“Helping Children Grow Up”Categories: Parenting
Helping Children Grow Up
by Don Truex
THE NICKELODEON Network has begun showing episodes of the ancient sitcom, Father Knows Best. If you remember the show or have seen it in its latest reincarnation, you know that it focused on a family unit and, in particular, the patriarch of the clan, Robert Young. The interesting thing about that program (and others of its ilk) is that regardless of the problem that arises, it is neatly, fully, satisfactorily solved within thirty minutes! Wouldn’t it be nice if real life was like that? If the challenges associated with rearing children from their cradle to their wedding were so easily conquered? But, much to our dismay, they are not.
It is often said that children arrive sans an owner’s manual. That, of course, is not entirely true. After all, a bewildering array of “child rearing” books can be found in any local bookstore. But more importantly, He who knit our children together in their mother’s womb (Psalm 139:13) provides ample instruction so that they might eventually “increase in favor with God and man” (Luke 2:52). But much of that is left to the discretion and direction of Moms and Dads.
Perhaps that’s why the psalmist observed, “Like arrows in the hand of a warrior, So are the children of one’s youth” (127:4). Like the arrow, our children need purpose and direction. David lived that principle after realizing that he would be denied building the temple. From that day forward, his passion—the focus of his life—was to prepare his son, Solomon, to fulfill the will and work of God for his life (1 Chronicles 28:2ff). To that end he dreamed, planned and provided (1 Chronicles 29:1ff). Can the same be said of us regarding our relationship with our children? Are we as dedicated to our kids being godly as we are to them being academically successful, musically inclined, athletically talented and socially acceptable?
I am somewhere near the middle of the process of “raising my kids.” My daughter, Heather, is 12 and my son, Josh, is 8. Like most parents, I feel inadequate for the job God has entrusted to me (Psalm 127:3; Ephesians 6:4). I struggle with not letting my work make an absentee father of me. I wonder if my influence testifies to the importance of the kingdom. And I wonder if the concepts of their Heavenly Father that my children develop by living with their earthly father are what God desires. I wonder what I can give my kids that will help them the most as they grow up; as they navigate their way from earth to heaven. As I contemplate the last of these issues, my mind continually returns to four areas; four things we need to give our children to help them successfully mature.
1. Respect for the word of God. Yes, I want my children to be sensitive to what others think. Yes, I want them to have an awareness and appreciation of the cultural milieu. But the bottom line, in every issue is the will and word of God. Moses’ counsel is still timely. “These words which I command you today shall be in your heart; you shall teach them diligently to your children …” (Deuteronomy 6:6–7a). You see, our kids are going to know whether we think more of what the brethren think, what the tradition says, what the family thinks rather than what God thinks. One of the greatest gifts we can give our children is to let them see that when decisions are made, when advice is given, when the rubber of faith meets the road of reality—above all else, at all cost, we respect the word of God.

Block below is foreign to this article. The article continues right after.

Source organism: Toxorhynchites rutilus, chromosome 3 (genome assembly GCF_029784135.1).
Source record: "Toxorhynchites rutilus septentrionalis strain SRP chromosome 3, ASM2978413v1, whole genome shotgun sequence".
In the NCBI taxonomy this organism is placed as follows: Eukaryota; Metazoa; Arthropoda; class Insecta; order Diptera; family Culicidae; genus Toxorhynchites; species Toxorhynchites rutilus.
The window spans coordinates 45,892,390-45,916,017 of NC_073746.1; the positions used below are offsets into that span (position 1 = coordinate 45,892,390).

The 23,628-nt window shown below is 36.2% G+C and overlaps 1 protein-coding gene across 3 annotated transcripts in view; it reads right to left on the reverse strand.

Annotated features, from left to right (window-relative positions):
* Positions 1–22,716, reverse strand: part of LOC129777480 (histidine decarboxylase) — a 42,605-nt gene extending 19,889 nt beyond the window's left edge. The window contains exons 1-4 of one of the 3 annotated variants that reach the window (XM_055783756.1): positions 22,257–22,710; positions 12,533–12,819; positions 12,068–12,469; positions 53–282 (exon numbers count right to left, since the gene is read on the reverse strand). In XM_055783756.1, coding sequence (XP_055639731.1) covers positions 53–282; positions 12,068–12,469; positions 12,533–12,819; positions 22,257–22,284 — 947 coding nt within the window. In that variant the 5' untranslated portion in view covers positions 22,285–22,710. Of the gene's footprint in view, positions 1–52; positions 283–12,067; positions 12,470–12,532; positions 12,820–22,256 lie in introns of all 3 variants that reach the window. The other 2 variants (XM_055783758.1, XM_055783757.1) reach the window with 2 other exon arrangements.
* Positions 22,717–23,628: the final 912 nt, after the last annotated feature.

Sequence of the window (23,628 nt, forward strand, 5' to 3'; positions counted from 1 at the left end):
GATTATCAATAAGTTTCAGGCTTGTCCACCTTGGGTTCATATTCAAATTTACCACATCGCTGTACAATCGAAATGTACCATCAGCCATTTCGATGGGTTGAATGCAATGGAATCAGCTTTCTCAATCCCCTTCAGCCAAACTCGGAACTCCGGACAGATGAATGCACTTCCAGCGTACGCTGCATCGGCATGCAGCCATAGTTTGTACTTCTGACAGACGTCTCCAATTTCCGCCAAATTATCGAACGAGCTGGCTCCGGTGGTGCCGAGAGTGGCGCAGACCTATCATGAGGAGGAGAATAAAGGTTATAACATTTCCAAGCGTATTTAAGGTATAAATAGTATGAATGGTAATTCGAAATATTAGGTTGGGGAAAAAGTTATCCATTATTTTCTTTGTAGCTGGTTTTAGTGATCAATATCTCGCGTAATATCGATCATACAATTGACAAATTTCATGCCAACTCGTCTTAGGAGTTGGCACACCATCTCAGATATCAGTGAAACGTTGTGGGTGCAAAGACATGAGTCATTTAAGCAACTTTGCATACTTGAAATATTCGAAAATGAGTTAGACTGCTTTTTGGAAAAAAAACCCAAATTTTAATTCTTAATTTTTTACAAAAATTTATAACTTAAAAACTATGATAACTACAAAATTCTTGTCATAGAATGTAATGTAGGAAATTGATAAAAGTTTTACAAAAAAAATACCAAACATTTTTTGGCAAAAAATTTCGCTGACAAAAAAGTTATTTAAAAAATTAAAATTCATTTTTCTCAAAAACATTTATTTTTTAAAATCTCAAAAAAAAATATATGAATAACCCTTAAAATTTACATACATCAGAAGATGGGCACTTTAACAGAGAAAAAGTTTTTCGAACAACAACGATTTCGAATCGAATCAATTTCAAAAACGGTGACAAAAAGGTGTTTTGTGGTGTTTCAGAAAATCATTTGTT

2. Belief in the power of God. Wouldn’t it be nice if we could tell our children that if they just follow the Lord, nothing will ever go wrong? But, of course, that would be contrary to the word of God (e.g., “In this world you shall have tribulation,” John 16:33). The question is: How will we face the troubles, the vicissitudes of life that inevitably arise? Do our children see us respond with drink, depression or despair? Or do they see us respond with faith and prayer? Do they hear us speak of confidence in the care and providence of God? Or do they see us live our faith that God is not tired or retired? We must illustrate in our lives—and in so doing, teach our children—that Jehovah is still able to do “exceedingly abundantly above all that we ask or think” (Ephesians 3:20).
3. Awareness of the reality of spiritual warfare. To merely float downstream in the moral, ethical, spiritual pollution of this world is not an option. Our kids need to understand “in the days of [their] youth” that “we wrestle not against flesh and blood, but against principalities, against powers, against the rulers of the darkness of this world, against spiritual wickedness in high places” (Ephesians 6:12). They must know that with sagacious subtlety our enemy seeks to “steal, kill and destroy” (John 10:10). He seeks to destroy our families, our churches, our lives. To bury our heads in the sand is to commit spiritual suicide. To recognize the reality of the warfare, to effectively wield the sword of the Spirit, and to put our trust in God is to win the victory.
4. Having done our best to teach and model the aforementioned, we must give our children freedom. Through the multiple passages in childhood, adolescence and young adulthood, we struggle to balance between appropriately releasing our grip and holding on to protect, direct and love. Every ounce of discretion and wisdom, bathed in prayer, is required. To loosen the grip is, admittedly, a painful process. Our hearts rail against it. And yet, “as the eagle stirs up its nest” (Deuteronomy 32:11), how rewarding it must be to see our children spread their wings and fly. How rewarding to say with Paul, “For though I am absent in the flesh, yet am I with you in spirit, rejoicing to see your good order and the steadfastness of your faith in Christ” (Colossians 2:5). May God help us to make it so.
Christianity Magazine: September–October 1992, Volume 9, Number 8. 1992. Christianity Magazine: Jacksonville, FL